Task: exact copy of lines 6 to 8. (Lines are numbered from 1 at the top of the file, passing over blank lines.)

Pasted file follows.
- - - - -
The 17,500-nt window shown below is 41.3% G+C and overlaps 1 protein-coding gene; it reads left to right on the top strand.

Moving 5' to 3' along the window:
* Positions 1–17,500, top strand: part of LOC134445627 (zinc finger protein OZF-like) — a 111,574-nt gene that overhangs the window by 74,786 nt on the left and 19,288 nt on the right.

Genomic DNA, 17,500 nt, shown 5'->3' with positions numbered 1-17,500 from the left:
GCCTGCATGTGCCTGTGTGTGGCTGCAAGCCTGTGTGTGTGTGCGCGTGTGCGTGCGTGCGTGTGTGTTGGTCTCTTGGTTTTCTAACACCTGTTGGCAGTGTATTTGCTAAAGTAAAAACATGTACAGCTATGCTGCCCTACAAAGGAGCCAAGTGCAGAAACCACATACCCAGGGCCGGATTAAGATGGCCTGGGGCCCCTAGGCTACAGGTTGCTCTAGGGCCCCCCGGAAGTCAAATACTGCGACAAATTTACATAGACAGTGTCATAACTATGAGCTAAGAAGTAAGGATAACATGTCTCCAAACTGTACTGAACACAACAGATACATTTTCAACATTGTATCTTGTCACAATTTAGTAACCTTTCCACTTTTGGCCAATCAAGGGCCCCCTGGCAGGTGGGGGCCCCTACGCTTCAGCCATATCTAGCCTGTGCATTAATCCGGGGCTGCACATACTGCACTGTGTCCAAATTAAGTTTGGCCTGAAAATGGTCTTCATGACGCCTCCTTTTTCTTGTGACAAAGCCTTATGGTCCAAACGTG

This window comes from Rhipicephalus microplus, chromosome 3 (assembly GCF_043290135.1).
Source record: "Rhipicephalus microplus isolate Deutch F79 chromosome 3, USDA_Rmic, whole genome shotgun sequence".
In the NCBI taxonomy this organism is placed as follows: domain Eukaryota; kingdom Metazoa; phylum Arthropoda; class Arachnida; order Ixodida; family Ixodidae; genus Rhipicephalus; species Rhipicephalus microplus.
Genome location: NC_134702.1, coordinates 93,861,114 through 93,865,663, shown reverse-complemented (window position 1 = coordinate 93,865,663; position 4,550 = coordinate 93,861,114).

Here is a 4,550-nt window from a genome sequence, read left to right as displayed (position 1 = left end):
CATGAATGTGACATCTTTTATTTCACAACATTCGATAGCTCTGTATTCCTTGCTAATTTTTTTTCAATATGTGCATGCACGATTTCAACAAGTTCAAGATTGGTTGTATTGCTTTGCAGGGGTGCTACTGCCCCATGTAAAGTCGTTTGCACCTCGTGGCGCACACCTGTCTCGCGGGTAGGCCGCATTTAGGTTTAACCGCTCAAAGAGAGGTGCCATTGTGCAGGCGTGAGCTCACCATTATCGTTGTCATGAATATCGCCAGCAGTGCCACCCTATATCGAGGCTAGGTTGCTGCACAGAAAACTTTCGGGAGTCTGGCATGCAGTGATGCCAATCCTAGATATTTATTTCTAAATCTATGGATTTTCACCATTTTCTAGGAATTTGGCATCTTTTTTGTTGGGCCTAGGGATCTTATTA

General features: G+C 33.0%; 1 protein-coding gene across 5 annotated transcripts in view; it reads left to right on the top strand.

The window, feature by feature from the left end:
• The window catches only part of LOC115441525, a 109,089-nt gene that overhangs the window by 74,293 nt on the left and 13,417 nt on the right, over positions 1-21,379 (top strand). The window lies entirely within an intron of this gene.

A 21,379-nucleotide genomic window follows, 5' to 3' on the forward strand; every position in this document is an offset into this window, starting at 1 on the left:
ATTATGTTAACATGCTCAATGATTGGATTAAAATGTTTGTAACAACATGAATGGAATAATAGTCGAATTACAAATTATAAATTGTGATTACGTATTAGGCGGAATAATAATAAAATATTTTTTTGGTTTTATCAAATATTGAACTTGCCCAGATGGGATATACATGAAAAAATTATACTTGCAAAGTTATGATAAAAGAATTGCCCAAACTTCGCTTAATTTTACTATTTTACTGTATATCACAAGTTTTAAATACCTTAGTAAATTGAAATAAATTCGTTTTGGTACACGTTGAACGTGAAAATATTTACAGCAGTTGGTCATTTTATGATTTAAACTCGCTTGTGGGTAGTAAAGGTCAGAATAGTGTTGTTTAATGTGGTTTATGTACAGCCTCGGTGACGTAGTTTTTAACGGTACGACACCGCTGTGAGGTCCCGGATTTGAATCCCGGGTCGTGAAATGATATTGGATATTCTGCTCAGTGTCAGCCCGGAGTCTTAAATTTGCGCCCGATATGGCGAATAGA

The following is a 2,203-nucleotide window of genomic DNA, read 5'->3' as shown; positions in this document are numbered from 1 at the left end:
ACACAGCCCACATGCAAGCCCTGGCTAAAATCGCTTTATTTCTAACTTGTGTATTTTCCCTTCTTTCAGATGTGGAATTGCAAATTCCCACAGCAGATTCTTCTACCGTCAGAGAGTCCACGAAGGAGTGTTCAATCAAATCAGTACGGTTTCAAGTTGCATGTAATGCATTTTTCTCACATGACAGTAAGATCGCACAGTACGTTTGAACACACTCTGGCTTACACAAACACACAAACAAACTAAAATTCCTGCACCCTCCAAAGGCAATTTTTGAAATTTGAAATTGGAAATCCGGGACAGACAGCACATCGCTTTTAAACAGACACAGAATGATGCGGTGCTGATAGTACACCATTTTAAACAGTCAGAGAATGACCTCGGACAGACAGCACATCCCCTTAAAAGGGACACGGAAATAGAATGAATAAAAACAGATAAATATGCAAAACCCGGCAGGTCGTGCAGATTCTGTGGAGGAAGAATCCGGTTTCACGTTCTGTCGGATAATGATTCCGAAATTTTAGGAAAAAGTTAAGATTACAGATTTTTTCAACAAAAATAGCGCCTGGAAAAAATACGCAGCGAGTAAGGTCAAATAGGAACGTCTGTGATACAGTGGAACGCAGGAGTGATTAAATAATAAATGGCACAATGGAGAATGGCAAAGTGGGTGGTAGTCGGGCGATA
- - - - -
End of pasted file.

This window comes from Rhipicephalus microplus, chromosome 3 (assembly GCF_043290135.1).
Source record: "Rhipicephalus microplus isolate Deutch F79 chromosome 3, USDA_Rmic, whole genome shotgun sequence".
In the NCBI taxonomy this organism is placed as follows: domain Eukaryota; kingdom Metazoa; phylum Arthropoda; class Arachnida; order Ixodida; family Ixodidae; genus Rhipicephalus; species Rhipicephalus microplus.